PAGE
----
While the election of Barack Obama as president wasn't unexpected, many local election results were quite surprising. In fact, I wish the Hesperia Star had the resources to hold voter focus groups to see what voters were thinking going into last Tuesday's election. Unfortunately, we'll have to leave the in-depth demographic surveys and focus groups to CNN and the likes.


At the top of the surprising results category was the victory of Christopher Bentley for one of two available school board seats. Not only did Bentley - who funded and managed his campaign by himself - win, but he quickly sprinted away from the field and never looked back. After all the results were tallied, Bentley had 24.87 percent of the vote.


As it turned out, the real race was for second place. Chris Lindsay led early in the counting, but Anthony Riley made a late-night surge and narrowly beat Lindsay, 20.82 percent to 20.04 percent.


If this race were held a year ago, it would have been considered a clear victory for the Robert Kirk faction, as Bentley was an ardent defender of Kirk, and Riley has made recent public comments that seem to align him with the Kirk camp. But the picture in 2008 seems very different than in 2007 with Bentley emerging as a maverick who readily spreads around his criticism of the school district.


How did Bentley do it? He had a central theme that he repeated over and over: He is a parent who believes something is wrong with the district and he has ability to change it. While Riley used expensive glossy mailers, Bentley's campaign was almost anti-gloss. He depended on weekly half-page, text-based ads, strategically placed in the Hesperia Star. He believed, and it appears he was completely correct, that voters wanted to read real ideas rather than depend solely on pretty pictures.


Mike Leonard's successful city council re-election campaign, which was managed by Al Vogler, also relied on text-based newspaper ads and mailers. His message, and that of second-place winner Paul Bosacki, also used large billboards on Main Street.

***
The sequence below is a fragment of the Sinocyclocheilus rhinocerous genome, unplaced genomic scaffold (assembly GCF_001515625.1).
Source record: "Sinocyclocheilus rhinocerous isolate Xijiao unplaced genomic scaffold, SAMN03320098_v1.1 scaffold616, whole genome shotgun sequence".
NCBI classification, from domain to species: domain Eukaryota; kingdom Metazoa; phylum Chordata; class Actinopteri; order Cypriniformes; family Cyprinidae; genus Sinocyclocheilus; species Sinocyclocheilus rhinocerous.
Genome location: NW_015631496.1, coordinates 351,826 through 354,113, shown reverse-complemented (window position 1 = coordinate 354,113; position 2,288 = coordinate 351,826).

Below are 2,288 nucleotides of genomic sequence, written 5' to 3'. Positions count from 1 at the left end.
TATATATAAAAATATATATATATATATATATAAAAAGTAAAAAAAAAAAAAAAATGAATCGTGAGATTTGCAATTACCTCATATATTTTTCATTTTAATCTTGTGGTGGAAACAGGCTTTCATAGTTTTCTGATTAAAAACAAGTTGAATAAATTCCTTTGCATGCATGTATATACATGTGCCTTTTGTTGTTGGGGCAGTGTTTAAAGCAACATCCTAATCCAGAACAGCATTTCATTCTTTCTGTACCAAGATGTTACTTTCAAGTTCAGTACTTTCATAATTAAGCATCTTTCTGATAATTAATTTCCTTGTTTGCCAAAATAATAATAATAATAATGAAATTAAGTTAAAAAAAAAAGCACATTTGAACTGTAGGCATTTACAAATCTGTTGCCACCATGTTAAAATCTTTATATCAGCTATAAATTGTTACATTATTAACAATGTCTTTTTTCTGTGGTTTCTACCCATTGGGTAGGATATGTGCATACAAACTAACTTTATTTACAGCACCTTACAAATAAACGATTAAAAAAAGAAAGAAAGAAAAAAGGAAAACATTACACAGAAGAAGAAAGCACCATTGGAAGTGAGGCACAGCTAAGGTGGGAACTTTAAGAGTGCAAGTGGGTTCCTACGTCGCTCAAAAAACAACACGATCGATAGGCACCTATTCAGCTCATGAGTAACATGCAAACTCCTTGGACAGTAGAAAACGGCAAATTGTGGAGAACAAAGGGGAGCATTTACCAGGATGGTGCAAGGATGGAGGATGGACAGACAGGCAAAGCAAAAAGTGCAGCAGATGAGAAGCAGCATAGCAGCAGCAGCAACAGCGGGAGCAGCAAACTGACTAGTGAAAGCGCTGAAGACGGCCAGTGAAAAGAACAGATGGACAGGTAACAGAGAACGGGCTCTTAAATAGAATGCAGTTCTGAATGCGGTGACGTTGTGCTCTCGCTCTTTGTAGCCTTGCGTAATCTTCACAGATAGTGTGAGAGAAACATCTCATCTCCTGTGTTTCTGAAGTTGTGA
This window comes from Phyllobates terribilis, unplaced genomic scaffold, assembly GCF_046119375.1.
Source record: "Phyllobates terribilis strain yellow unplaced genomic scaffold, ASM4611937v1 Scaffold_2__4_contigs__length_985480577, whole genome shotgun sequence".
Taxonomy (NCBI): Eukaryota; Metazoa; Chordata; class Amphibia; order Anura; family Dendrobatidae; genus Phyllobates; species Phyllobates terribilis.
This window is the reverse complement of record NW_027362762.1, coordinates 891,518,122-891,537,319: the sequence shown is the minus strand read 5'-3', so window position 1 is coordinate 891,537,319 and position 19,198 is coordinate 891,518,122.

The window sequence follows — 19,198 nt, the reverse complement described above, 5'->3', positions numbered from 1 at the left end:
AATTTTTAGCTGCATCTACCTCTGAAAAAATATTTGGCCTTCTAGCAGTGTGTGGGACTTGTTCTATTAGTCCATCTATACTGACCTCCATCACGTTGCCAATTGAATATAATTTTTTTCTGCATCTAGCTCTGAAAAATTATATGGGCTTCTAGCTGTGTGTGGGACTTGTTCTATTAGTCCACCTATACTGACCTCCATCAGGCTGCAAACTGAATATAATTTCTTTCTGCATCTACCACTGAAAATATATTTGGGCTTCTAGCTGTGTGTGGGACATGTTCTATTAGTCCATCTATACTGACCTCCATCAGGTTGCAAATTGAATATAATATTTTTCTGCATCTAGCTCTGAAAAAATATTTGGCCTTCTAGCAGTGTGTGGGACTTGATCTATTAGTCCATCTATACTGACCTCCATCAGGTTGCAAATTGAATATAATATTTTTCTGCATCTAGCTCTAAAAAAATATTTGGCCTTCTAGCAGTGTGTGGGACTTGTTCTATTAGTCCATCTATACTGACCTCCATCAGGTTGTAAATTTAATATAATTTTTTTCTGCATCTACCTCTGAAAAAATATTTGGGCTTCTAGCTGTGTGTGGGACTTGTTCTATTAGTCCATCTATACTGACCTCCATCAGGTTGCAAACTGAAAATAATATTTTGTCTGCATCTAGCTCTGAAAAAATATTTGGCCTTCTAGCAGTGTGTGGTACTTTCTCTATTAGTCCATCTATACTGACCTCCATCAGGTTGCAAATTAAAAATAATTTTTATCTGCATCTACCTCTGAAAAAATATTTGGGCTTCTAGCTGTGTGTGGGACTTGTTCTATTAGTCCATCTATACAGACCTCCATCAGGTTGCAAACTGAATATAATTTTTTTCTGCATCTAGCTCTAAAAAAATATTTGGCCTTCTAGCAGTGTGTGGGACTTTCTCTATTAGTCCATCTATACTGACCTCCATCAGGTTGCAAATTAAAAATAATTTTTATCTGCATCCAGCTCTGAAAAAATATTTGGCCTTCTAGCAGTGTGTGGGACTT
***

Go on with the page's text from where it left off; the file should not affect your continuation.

Bentley also regularly cruised Hesperia Star online comments, defending his ideas and positions and attacking those he disagreed with. In the process, Bentley was tagged countless times by those who took exception to his views.


Some people figured the local California School Employees Association chapter candidates Eric Swanson and Frank Rich would win seats. Bentley attacked Swanson, as did a Hesperia Teachers Association-funded mailer, for his involvement with the now defunct California Charter Academy. Swanson has adamantly maintained he never did anything inappropriate. Perhaps if the CCA matter were completely resolved - CCA principals Steven Cox and Tad Honeycutt are still expecting to go to court regarding the issue - Swanson could have had a clearer shot at a school board seat. Was Rich too unknown to the general public? Perhaps.


Getting the least amount of votes was Bruce Henson, who seemed to have some of the best ideas and pertinent experience for the school board job. Hopefully, he'll consider another run.


For the past two years, the school board has been where the action is, in terms of interesting - and sometimes controversial - local news. It looks like that won't change, at least for another two years.